North and south walls from a royal pyramid chapel

Nubian
Meroitic Period
about A.D. 225–246


Findspot: Nubia (Sudan), Meroe (Beg. West), Pyramid 51

Dimensions

Overall: 152.4 x 243.8 cm (60 x 96 in.) Framed (24.1793-a Steel frame palette base /Unistrut connnection): 119.4 x 243.8 x 43.2 cm (47 x 96 x 17 in.) Framed (24.1793-b Steel palette frame base with unistrut connection): 146.7 x 241.3 x 43.2 cm (57 3/4 x 95 x 17 in.)

Accession Number

24.1793

Medium or Technique

Sandstone

On View

Egyptian Late Period Gallery (Gallery 216)

Collections

The Ancient World

Classifications

Relief

The chapel walls would have been aligned in an east-west direction, with the seated king at the end of the wall facing east, toward the chapel doorway. He would have appeared in virtual mirror image on each wall, sheltered from behind by the outstretched wings of the goddess Isis. Only one wall preserves this scene intact. The king’s throne takes the form of a lion whose legs are supported by prostrate enemy prisoners. These, like the stack of bows beneath the chair, symbolize his domination of the enemies. The king’s pet dog also appears beneath the throne.

On the south wall, the king is greeted by two rows of male mourners holding palm branches, while the deities Anubis and Nephthys - or priests dressed to look like them - pour water before him, a symbolic eternal quenching of the dead king’s thirst. On the north wall, a priest, offering incense to him, would have been followed by the chief queen and rows of female mourners carrying palm fronds, which symbolized “life” and “protection”.

[Alternate Text:]
One of the last tombs to be built at Meroe, this pyramid was also one of the smallest, reflecting the declining fortunes of the kingdom of Kush in the third century A.D. Recent excavations at Meroe have revealed that the original pyramid was plastered, painted red and yellow, and decorated with a border of stars. The chapel also possessed a columned portico, visible in the reconstruction to the right.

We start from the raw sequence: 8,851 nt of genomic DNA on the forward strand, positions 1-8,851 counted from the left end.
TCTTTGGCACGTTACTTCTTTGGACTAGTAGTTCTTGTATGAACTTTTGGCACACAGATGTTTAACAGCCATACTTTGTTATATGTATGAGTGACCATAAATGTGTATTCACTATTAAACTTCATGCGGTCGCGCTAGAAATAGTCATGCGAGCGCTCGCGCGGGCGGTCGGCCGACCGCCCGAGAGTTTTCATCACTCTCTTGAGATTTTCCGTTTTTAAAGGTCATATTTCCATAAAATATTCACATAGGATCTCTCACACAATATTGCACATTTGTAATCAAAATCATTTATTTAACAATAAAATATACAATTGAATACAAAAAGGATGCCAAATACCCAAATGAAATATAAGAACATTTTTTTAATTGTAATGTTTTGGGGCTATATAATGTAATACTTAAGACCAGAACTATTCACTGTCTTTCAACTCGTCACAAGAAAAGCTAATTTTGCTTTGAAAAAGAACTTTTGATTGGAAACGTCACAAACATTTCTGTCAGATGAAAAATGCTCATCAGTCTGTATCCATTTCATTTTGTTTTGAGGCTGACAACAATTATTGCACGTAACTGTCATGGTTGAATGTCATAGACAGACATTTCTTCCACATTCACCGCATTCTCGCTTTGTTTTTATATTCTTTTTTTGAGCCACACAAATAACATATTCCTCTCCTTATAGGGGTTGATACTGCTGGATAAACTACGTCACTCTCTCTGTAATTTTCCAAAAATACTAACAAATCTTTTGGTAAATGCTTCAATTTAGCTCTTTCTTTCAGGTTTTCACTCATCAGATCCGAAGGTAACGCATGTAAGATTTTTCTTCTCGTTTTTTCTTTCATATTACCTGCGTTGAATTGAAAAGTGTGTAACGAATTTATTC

The chapel walls would have been aligned in an east-west direction, with the seated king at the end of the wall facing east, toward the chapel doorway. He would have appeared in virtual mirror image on each wall, sheltered from behind by the outstretched wings of the goddess Isis. Only one wall preserves this scene intact. The king’s throne takes the form of a lion, whose legs are supported by prostrate enemy prisoners. These, like the stack of bows beneath the chair, symbolize the ruler’s domination of his enemies. The king’s pet dog also appears beneath the throne.

On the south wall the king is greeted by two rows of male mourners holding palm branches, while the deities Anubis and Nephthys– or priests dressed to look like them– pour out water before him, to quench symbolically the dead king’s eternal thirst. On the north wall, a priest would have appeared offering incense to the ruler. He was followed by the chief queen and rows of female mourners, who also carry palm fronds.

Note that the men and women are shown separated. In modern-day Nubian society, men and women still are segregated at funeral ceremonies. Even the ancient custom of waving palm branches, symbolizing “life” and “protection,” persists in contemporary Nubian ritual.

Provenance

From Meroë, pyramid Beg. N. 51, chapel. Excavated by the Harvard University-Museum of Fine Arts Expedition; assigned to the MFA by the government of Sudan.

Credit Line

Harvard University—Boston Museum of Fine Arts Expedition